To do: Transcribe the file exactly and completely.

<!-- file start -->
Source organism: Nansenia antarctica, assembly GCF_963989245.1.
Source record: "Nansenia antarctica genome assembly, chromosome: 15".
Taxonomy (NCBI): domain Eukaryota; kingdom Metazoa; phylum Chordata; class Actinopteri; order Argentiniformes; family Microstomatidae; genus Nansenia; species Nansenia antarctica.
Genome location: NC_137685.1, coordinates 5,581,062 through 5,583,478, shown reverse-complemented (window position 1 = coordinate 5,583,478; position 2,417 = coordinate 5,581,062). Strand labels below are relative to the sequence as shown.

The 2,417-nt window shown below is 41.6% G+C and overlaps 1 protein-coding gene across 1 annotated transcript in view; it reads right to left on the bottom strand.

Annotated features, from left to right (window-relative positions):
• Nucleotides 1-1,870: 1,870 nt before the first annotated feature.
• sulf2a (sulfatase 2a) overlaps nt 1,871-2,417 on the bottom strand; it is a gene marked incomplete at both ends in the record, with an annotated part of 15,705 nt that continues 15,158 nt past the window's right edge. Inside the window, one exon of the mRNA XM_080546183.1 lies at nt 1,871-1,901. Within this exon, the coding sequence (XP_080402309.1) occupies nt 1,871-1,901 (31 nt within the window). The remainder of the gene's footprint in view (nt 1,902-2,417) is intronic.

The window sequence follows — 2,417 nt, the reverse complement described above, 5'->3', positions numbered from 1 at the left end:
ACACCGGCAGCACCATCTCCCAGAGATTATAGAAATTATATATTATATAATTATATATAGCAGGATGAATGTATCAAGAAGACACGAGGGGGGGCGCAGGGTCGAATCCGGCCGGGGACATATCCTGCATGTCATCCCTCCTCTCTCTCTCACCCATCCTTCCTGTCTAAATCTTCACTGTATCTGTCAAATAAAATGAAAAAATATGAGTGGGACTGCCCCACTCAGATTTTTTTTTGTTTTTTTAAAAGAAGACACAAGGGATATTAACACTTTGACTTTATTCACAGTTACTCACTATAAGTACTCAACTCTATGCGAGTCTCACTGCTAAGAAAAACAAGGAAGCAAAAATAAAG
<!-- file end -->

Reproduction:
Source organism: Nansenia antarctica, assembly GCF_963989245.1.
Source record: "Nansenia antarctica genome assembly, chromosome: 15".
Taxonomy (NCBI): domain Eukaryota; kingdom Metazoa; phylum Chordata; class Actinopteri; order Argentiniformes; family Microstomatidae; genus Nansenia; species Nansenia antarctica.
Genome location: NC_137685.1, coordinates 5,581,062 through 5,583,478, shown reverse-complemented (window position 1 = coordinate 5,583,478; position 2,417 = coordinate 5,581,062). Strand labels below are relative to the sequence as shown.

The 2,417-nt window shown below is 41.6% G+C and overlaps 1 protein-coding gene across 1 annotated transcript in view; it reads right to left on the bottom strand.

Annotated features, from left to right (window-relative positions):
• Nucleotides 1-1,870: 1,870 nt before the first annotated feature.
• sulf2a (sulfatase 2a) overlaps nt 1,871-2,417 on the bottom strand; it is a gene marked incomplete at both ends in the record, with an annotated part of 15,705 nt that continues 15,158 nt past the window's right edge. Inside the window, one exon of the mRNA XM_080546183.1 lies at nt 1,871-1,901. Within this exon, the coding sequence (XP_080402309.1) occupies nt 1,871-1,901 (31 nt within the window). The remainder of the gene's footprint in view (nt 1,902-2,417) is intronic.

The window sequence follows — 2,417 nt, the reverse complement described above, 5'->3', positions numbered from 1 at the left end:
ACACCGGCAGCACCATCTCCCAGAGATTATAGAAATTATATATTATATAATTATATATAGCAGGATGAATGTATCAAGAAGACACGAGGGGGGGCGCAGGGTCGAATCCGGCCGGGGACATATCCTGCATGTCATCCCTCCTCTCTCTCTCACCCATCCTTCCTGTCTAAATCTTCACTGTATCTGTCAAATAAAATGAAAAAATATGAGTGGGACTGCCCCACTCAGATTTTTTTTTGTTTTTTTAAAAGAAGACACAAGGGATATTAACACTTTGACTTTATTCACAGTTACTCACTATAAGTACTCAACTCTATGCGAGTCTCACTGCTAAGAAAAACAAGGAAGCAAAAATAAAG